Barefoot Running - the issues involved

Barefoot running isn't new; it has been around since the dawn of time. However it has recently gained popularity over the last few years (as at time of writing this) as a result of various running technique concepts, collectively known as method running (i.e. Pose, Chi, BK method) as well as the result of the inspiration from books (i.e. Born To Run), magazine articles and websites... all of which, usually make reference to the "mysterious tribe of Mexican Indians known as the Tarahumara" who run primarily in a sandal type footwear known as huaraches.

Once all the hype and pseudo scientific folly is peeled away from both the method running concepts and barefoot running literature, the issue that lies at the heart of the promotion for barefoot running is running injuries.

Many thousands of runners get injured every year. These are usually overuse type injuries i.e. the result of repetitive adverse forces contributing to the strain, weakness and breakdown of soft tissues (i.e. muscle, tendon, ligament) such as Plantar Fasciitis, Shin Splints etc... or of an osseous nature (i.e. bone, joint) such as Stress Fractures, Patello-Femoral Syndrome etc...

Overuse type injuries are multifactorial in nature, that meaning that they are potentially caused by a number of different factors i.e. training errors (doing too much too soon), poor running technique, adverse biomechanics (poor structural alignment i.e. medial deviated Sub Talar Joint axis → high supination resistance force), footwear etc... However, the general perspective from the barefoot running movement is that footwear is the main contributing culprit behind the injuries... thus get rid of the footwear and the injuries should resolve. Whilst this may help some runners to some degree, it is certainly not a valid reason for a lot of other runners.

What is not usually stated (if at all) by the proponents of barefoot running is the incidence of injuries or the type of injuries that can be acquired via running with no shoes. These could either be the obvious puncture type wounds (i.e. broken glass) or heel pain, arch pain, lower leg injuries such as Achilles and / or Calf strain or injury, as well Stress Fractures (i.e. to Metatarsals / toe bones). Putting aside the puncture type injuries, the other injuries stated are usually the result of the individual having a disadvantaged foot structure which contributes to poor biomechanics and subsequently adverse forces directed to the areas stated. In some cases it is due to the individual not adapting to the different stresses that barefoot running places on the lower limb / foot (i.e. increased loading forces on the Achilles and Calf muscle group).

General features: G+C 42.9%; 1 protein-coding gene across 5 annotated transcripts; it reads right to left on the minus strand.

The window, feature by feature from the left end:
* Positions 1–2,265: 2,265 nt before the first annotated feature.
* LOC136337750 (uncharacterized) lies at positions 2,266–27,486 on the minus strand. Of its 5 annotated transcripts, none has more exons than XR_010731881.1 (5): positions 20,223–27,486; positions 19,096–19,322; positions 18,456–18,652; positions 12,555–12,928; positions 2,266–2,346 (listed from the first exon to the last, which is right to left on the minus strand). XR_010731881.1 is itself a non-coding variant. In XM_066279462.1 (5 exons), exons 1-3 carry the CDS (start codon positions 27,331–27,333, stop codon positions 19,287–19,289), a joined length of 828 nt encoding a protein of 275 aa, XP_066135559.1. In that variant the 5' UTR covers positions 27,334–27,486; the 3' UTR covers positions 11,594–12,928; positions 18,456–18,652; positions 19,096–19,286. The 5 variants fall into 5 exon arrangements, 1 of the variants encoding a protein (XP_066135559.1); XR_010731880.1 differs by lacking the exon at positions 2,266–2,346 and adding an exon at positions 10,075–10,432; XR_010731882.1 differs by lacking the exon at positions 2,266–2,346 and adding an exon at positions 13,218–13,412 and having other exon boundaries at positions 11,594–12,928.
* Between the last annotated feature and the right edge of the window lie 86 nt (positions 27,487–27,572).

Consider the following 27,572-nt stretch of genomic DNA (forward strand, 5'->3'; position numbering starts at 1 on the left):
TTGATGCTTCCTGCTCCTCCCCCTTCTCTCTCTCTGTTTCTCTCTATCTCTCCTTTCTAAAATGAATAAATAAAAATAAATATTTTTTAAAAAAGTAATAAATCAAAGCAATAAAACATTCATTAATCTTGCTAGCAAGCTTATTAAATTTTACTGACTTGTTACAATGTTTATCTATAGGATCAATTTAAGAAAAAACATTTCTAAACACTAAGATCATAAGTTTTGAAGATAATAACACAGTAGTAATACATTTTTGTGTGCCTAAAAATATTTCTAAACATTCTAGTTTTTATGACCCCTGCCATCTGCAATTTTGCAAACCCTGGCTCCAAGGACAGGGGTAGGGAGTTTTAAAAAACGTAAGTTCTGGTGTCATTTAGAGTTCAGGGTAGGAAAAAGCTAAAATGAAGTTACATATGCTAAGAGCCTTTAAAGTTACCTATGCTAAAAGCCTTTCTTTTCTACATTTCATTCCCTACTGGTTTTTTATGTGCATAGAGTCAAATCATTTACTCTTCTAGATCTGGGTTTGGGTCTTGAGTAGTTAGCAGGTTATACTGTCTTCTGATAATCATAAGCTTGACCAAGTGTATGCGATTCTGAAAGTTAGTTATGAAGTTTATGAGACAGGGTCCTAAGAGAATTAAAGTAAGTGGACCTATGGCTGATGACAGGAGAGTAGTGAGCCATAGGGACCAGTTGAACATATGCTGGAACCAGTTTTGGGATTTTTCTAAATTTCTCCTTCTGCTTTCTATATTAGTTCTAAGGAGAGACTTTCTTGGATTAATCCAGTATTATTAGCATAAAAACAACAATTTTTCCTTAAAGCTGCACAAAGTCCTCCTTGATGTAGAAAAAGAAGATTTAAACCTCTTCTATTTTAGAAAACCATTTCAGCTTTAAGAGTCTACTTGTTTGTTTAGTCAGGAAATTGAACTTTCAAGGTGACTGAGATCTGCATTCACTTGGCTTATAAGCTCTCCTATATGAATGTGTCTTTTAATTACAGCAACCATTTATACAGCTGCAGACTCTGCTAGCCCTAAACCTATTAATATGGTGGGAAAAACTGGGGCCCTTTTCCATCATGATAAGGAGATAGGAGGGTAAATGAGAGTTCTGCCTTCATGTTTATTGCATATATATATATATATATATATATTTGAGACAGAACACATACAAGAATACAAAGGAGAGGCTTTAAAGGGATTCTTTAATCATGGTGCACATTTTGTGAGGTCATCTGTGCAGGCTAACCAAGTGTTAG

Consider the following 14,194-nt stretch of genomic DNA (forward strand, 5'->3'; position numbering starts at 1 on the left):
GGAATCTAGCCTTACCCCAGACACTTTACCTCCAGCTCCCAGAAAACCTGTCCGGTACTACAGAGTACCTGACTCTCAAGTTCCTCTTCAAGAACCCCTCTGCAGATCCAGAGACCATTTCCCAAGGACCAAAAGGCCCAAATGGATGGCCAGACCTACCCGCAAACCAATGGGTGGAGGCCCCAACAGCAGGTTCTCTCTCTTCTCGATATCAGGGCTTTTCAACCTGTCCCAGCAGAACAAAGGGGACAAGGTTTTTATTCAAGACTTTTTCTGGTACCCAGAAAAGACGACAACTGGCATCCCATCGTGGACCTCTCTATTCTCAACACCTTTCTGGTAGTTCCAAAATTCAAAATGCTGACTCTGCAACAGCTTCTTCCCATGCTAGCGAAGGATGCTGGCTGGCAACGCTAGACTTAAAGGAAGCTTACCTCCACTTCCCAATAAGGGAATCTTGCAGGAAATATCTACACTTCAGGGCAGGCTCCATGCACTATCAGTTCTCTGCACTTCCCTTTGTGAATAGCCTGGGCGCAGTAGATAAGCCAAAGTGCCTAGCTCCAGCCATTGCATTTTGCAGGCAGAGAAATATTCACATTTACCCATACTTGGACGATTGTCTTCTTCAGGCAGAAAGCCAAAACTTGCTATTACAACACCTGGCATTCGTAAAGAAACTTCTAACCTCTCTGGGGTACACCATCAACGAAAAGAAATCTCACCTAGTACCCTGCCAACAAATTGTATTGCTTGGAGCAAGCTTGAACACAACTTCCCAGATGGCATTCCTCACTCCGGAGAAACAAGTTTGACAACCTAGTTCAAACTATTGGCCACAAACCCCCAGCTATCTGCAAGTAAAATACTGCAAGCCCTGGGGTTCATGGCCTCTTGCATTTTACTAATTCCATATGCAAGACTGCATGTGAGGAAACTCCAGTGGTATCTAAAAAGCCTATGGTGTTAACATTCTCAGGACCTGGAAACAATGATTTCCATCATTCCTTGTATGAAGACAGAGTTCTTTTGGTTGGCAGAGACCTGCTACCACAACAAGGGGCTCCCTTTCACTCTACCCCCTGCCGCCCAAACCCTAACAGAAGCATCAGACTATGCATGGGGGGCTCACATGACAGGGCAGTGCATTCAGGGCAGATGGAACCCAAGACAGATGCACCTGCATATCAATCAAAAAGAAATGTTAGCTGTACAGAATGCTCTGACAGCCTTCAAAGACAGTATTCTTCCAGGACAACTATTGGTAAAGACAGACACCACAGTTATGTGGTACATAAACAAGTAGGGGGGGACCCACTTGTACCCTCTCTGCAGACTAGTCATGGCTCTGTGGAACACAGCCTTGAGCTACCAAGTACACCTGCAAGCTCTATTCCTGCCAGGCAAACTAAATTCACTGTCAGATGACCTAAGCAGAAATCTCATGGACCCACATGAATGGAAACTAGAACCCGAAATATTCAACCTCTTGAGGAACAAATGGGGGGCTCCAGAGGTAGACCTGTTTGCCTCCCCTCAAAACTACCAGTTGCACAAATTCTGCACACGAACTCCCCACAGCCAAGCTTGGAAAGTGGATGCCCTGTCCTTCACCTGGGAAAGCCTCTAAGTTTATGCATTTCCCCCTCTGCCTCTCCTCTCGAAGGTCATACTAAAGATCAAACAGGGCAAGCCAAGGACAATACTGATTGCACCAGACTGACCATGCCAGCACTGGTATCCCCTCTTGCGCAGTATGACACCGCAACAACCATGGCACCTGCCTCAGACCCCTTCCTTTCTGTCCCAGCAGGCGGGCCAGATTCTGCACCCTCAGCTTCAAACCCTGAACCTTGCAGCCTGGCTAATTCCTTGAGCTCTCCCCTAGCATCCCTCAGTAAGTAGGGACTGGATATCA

Some barefoot proponents have strong feelings as to the correlation between injuries and footwear. Unfortunately, the nature of the agenda of some of the main exponents of the barefoot running movement have been one of... "throwing the baby out with the bathwater". Stating that shoes in general are not necessary and that running shoes cause nothing but problems. Whilst I agree that inappropriate footwear for an individual does have a role to play in the onset of injuries; It’s totally misleading to tell people that when they get injured running in shoes - "it’s the shoe’s fault", whilst when they get injured running barefoot - "it’s the athlete’s fault". It makes no sense... picking the fault to fit the barefoot paradigm is not good practice / science. You’re going to have injuries either way if you are inclined to do so. It’s just the nature the demands of running places on the body if one is not biomechanically suited, conditioned / equipped or trained properly.

I feel some in the barefoot community are quite stubborn on this topic on a few accounts. One of which, is that they like to think that the Podiatry profession (on the whole) are against barefoot running... we are not. We are in the business of helping the community with lower limb related problems... we subsequently have to analyse / critique any activity that impacts on the lower limb... barefoot running certainly fits into this category. We need to weigh up the pros and cons as well as provide educated answers to the public so they themselves can make an educated decision on the choice to involve some degree of barefoot running into their program or not. If we did not do this we would have neglected our duty of care and have a lot more people walking / hobbling through our doors. We would no doubt be then criticized for not addressing this topic.